In imagining this common view of a hierarchical access to God—through prophets and priests, popes and pastors, rabbis and imams, monks and nuns—I see a mathematical factor tree, with the individual believer viewed as the lowest common denominator. And then I think: but the individual, best represented by the number 1, is part of the top tier of every factor tree. Isn’t it “absolutely” true that 1 multiplied by any and every number equals itself? I don’t think that particular truth is a matter of perception, is it? One is the most important, closest factor of all. You can find it in any Venn diagram of factors, too.

The Venn diagram can thus illustrate figuratively that we, as factors in the calculations of Truth, are all One. Our Oneness is the common thread that connects each to the other. Therefore, we all should have the same power in the equation resulting in Truth, if we seek the intersection of ideas, rather than focusing solely on our own.

My goal as a person, and as a writer, is to share my perceptions, my truths, with the hope that others will find an overlapping point between their views and mine, and then share their findings with me, so that we can move closer to Truth together. That is how writers and readers come together, and how person and person come together as People.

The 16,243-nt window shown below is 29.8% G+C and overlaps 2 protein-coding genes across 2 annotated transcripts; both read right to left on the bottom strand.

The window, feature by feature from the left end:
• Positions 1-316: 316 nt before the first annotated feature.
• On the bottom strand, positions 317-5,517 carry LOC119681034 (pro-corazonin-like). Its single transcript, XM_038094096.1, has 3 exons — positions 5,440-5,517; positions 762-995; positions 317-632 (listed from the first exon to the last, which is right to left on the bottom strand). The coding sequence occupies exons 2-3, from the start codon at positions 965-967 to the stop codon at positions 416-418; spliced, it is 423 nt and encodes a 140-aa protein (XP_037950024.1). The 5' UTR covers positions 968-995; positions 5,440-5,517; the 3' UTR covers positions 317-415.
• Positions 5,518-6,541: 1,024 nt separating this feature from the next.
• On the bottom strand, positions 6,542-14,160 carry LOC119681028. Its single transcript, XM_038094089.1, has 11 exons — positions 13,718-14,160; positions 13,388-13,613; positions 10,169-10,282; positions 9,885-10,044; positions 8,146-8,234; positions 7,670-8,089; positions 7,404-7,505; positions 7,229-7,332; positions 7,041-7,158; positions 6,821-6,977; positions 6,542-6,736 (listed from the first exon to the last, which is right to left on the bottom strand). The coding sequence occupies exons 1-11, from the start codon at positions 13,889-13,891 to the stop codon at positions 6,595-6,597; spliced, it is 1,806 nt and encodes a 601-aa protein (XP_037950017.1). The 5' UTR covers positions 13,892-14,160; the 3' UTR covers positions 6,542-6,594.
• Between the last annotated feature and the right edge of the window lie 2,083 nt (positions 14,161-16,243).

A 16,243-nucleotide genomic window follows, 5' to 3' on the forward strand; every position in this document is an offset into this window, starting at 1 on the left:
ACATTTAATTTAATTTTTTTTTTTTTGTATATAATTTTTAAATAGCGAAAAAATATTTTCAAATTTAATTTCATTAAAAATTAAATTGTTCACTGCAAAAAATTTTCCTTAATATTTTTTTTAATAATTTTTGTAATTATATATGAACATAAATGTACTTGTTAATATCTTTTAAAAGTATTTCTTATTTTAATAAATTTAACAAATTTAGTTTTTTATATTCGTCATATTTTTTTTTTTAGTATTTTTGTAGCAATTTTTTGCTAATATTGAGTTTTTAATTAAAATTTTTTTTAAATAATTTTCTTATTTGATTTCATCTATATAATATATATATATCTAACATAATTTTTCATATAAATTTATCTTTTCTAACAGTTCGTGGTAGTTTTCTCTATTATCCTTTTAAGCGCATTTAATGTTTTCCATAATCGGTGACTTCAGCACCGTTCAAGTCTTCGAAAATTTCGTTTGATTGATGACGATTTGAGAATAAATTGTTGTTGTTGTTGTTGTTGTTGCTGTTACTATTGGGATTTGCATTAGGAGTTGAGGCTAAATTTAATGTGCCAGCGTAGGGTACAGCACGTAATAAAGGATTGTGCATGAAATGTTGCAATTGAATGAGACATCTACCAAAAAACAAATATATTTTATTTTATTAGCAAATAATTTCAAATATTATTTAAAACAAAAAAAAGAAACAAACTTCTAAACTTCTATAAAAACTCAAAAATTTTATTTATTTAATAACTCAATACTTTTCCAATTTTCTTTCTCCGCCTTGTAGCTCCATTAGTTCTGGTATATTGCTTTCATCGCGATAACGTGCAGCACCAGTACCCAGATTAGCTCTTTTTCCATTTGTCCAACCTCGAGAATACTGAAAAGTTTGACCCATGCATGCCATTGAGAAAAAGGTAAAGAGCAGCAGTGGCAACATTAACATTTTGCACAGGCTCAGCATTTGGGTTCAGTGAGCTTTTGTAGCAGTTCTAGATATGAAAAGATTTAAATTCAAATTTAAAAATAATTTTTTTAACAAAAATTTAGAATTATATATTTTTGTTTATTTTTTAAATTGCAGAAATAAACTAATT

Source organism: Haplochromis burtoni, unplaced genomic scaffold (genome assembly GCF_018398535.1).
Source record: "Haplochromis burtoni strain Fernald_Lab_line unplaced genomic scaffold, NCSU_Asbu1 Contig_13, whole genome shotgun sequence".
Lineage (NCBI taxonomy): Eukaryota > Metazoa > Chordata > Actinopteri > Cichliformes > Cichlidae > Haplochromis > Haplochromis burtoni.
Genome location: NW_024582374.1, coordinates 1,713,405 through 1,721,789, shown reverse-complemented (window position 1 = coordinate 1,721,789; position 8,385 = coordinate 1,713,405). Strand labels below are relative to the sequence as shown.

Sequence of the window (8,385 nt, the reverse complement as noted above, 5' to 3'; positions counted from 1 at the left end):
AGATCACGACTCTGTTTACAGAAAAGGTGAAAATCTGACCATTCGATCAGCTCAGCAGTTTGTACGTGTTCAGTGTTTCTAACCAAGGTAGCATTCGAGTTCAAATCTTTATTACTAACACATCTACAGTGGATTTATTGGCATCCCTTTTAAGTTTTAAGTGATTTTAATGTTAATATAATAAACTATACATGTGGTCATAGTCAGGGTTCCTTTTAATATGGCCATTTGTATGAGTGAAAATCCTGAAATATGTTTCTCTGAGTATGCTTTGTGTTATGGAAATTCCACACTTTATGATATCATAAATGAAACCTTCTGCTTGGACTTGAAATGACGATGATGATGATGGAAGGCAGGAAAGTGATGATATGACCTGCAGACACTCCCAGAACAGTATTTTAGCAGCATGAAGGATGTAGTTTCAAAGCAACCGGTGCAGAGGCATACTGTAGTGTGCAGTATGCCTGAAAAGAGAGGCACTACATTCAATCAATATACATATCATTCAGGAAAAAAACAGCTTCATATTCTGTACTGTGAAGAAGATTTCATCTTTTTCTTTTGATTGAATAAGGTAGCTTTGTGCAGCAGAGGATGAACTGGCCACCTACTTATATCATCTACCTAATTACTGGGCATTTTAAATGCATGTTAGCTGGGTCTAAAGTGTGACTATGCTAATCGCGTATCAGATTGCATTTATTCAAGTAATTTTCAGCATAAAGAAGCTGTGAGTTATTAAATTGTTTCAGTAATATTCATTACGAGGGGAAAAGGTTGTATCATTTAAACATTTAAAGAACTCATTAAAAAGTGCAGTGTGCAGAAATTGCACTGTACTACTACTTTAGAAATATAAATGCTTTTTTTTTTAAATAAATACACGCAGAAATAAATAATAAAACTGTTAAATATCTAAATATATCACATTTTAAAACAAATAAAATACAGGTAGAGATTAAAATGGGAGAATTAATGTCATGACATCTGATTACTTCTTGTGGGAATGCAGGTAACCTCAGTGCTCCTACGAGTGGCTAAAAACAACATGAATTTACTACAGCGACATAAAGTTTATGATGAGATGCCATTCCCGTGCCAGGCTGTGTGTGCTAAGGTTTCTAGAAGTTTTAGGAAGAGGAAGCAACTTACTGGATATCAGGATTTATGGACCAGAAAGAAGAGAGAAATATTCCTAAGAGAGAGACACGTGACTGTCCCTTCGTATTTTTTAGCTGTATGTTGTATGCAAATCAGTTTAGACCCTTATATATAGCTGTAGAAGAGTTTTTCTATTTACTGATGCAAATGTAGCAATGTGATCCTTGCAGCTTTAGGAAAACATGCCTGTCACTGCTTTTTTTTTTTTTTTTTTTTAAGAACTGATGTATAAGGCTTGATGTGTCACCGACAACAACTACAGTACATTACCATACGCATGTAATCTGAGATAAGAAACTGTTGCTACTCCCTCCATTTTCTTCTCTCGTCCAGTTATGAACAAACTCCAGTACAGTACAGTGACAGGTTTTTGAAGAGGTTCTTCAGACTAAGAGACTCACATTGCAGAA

Thursday, September 3, 2009

Choosing Our Convictions Through Contrast

As the dusk defines the day, and sadness defines joy, knowing who we're not helps us define who we truly are. To fully discover and appreciate who we are as individuals, we must get to know individuals outside of our familiar social circles. Only by understanding the concepts and customs of those whose views differ from ours can we understand the meaning, and our acceptance, of the ways we call our own. We see most clearly with the help of contrast.